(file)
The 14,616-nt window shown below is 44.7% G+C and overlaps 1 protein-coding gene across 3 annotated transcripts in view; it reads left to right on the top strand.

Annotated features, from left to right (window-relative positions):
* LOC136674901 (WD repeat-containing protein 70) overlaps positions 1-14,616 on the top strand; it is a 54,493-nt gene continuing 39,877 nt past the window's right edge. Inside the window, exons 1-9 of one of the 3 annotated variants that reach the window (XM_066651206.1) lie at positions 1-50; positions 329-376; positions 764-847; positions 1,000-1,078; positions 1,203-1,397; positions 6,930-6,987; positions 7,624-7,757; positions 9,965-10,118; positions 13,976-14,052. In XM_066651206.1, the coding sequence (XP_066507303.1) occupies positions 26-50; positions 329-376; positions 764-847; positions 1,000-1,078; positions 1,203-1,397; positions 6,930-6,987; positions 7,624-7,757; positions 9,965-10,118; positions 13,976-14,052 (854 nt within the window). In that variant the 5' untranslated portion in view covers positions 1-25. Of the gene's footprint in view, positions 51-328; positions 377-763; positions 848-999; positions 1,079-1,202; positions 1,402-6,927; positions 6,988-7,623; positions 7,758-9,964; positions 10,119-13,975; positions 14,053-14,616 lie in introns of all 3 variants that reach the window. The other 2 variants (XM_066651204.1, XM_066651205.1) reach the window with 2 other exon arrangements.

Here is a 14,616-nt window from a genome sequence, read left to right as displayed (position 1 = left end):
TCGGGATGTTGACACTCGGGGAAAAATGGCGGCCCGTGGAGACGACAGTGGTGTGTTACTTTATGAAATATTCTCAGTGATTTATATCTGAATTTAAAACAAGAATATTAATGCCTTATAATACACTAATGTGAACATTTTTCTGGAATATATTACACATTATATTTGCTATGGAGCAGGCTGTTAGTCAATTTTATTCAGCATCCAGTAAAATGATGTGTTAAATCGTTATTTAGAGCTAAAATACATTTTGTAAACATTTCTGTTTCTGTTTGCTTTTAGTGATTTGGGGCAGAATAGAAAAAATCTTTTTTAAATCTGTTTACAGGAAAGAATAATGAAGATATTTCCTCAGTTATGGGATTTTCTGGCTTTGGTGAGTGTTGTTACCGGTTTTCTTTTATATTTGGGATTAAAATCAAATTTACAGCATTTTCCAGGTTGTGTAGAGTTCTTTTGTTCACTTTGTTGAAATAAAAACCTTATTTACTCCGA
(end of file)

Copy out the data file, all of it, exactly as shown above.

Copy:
The 14,616-nt window shown below is 44.7% G+C and overlaps 1 protein-coding gene across 3 annotated transcripts in view; it reads left to right on the top strand.

Annotated features, from left to right (window-relative positions):
* LOC136674901 (WD repeat-containing protein 70) overlaps positions 1-14,616 on the top strand; it is a 54,493-nt gene continuing 39,877 nt past the window's right edge. Inside the window, exons 1-9 of one of the 3 annotated variants that reach the window (XM_066651206.1) lie at positions 1-50; positions 329-376; positions 764-847; positions 1,000-1,078; positions 1,203-1,397; positions 6,930-6,987; positions 7,624-7,757; positions 9,965-10,118; positions 13,976-14,052. In XM_066651206.1, the coding sequence (XP_066507303.1) occupies positions 26-50; positions 329-376; positions 764-847; positions 1,000-1,078; positions 1,203-1,397; positions 6,930-6,987; positions 7,624-7,757; positions 9,965-10,118; positions 13,976-14,052 (854 nt within the window). In that variant the 5' untranslated portion in view covers positions 1-25. Of the gene's footprint in view, positions 51-328; positions 377-763; positions 848-999; positions 1,079-1,202; positions 1,402-6,927; positions 6,988-7,623; positions 7,758-9,964; positions 10,119-13,975; positions 14,053-14,616 lie in introns of all 3 variants that reach the window. The other 2 variants (XM_066651204.1, XM_066651205.1) reach the window with 2 other exon arrangements.

Here is a 14,616-nt window from a genome sequence, read left to right as displayed (position 1 = left end):
TCGGGATGTTGACACTCGGGGAAAAATGGCGGCCCGTGGAGACGACAGTGGTGTGTTACTTTATGAAATATTCTCAGTGATTTATATCTGAATTTAAAACAAGAATATTAATGCCTTATAATACACTAATGTGAACATTTTTCTGGAATATATTACACATTATATTTGCTATGGAGCAGGCTGTTAGTCAATTTTATTCAGCATCCAGTAAAATGATGTGTTAAATCGTTATTTAGAGCTAAAATACATTTTGTAAACATTTCTGTTTCTGTTTGCTTTTAGTGATTTGGGGCAGAATAGAAAAAATCTTTTTTAAATCTGTTTACAGGAAAGAATAATGAAGATATTTCCTCAGTTATGGGATTTTCTGGCTTTGGTGAGTGTTGTTACCGGTTTTCTTTTATATTTGGGATTAAAATCAAATTTACAGCATTTTCCAGGTTGTGTAGAGTTCTTTTGTTCACTTTGTTGAAATAAAAACCTTATTTACTCCGA